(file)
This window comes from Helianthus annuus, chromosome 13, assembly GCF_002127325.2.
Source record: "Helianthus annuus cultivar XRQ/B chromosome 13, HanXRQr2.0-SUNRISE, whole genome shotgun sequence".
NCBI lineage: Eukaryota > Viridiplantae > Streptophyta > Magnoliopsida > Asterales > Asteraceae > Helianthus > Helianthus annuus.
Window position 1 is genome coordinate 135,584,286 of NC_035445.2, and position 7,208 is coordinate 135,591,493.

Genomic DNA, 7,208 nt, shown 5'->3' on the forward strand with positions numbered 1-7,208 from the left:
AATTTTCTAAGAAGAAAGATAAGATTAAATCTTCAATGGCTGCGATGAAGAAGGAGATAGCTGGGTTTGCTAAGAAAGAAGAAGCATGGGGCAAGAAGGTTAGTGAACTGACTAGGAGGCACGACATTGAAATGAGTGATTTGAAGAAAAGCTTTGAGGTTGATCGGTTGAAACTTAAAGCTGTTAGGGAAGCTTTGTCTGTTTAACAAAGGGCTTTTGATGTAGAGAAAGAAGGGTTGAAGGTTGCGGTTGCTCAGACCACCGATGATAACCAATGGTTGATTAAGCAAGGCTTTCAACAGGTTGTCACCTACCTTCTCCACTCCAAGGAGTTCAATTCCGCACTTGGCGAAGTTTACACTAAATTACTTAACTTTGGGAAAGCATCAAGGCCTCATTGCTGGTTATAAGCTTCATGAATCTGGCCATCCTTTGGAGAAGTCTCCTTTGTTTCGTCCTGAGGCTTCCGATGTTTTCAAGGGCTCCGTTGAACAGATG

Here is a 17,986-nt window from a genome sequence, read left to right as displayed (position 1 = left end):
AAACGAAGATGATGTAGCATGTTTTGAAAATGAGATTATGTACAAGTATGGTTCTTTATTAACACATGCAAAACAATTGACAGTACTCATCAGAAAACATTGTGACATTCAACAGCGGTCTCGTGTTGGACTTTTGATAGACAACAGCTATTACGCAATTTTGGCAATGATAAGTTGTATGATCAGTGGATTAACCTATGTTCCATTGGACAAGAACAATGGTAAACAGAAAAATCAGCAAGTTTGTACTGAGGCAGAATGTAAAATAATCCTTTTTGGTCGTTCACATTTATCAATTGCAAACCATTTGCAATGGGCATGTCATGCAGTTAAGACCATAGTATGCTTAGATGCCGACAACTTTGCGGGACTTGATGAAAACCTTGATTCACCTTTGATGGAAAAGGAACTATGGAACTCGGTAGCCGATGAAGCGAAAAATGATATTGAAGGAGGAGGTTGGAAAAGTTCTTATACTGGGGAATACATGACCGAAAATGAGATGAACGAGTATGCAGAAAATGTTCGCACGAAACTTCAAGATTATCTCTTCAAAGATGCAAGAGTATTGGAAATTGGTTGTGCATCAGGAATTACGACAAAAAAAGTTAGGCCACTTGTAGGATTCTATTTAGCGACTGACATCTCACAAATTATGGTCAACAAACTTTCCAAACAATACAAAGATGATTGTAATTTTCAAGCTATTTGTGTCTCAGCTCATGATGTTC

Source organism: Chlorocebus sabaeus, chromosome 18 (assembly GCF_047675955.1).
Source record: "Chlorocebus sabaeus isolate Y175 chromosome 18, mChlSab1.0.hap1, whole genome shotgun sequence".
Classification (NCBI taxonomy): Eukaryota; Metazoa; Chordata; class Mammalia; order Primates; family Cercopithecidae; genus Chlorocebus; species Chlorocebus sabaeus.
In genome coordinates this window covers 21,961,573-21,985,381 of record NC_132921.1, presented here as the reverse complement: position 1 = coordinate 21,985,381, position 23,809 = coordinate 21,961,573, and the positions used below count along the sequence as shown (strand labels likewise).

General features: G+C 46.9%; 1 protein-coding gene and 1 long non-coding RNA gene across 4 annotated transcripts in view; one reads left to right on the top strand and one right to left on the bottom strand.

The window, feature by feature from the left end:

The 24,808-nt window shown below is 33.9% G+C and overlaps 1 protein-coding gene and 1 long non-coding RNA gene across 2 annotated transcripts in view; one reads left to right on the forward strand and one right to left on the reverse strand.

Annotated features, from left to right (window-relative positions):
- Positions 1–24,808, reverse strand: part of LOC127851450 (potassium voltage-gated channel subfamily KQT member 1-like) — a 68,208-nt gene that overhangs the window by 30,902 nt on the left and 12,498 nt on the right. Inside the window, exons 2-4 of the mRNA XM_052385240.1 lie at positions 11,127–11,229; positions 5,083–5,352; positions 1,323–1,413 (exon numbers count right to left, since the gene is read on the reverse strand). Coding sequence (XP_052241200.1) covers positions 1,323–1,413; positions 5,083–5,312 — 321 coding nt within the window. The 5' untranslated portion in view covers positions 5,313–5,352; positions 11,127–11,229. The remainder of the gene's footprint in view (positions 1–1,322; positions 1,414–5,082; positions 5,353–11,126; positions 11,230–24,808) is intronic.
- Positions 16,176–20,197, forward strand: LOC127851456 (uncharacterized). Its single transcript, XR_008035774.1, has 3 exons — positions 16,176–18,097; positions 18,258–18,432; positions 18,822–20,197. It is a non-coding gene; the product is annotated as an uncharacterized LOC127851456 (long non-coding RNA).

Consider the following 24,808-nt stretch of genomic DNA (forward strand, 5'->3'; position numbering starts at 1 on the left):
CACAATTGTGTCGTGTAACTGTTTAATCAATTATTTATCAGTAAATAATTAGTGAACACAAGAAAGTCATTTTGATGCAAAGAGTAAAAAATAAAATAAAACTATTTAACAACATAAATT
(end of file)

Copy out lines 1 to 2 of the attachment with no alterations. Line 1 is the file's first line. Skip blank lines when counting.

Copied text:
This window comes from Helianthus annuus, chromosome 13, assembly GCF_002127325.2.
Source record: "Helianthus annuus cultivar XRQ/B chromosome 13, HanXRQr2.0-SUNRISE, whole genome shotgun sequence".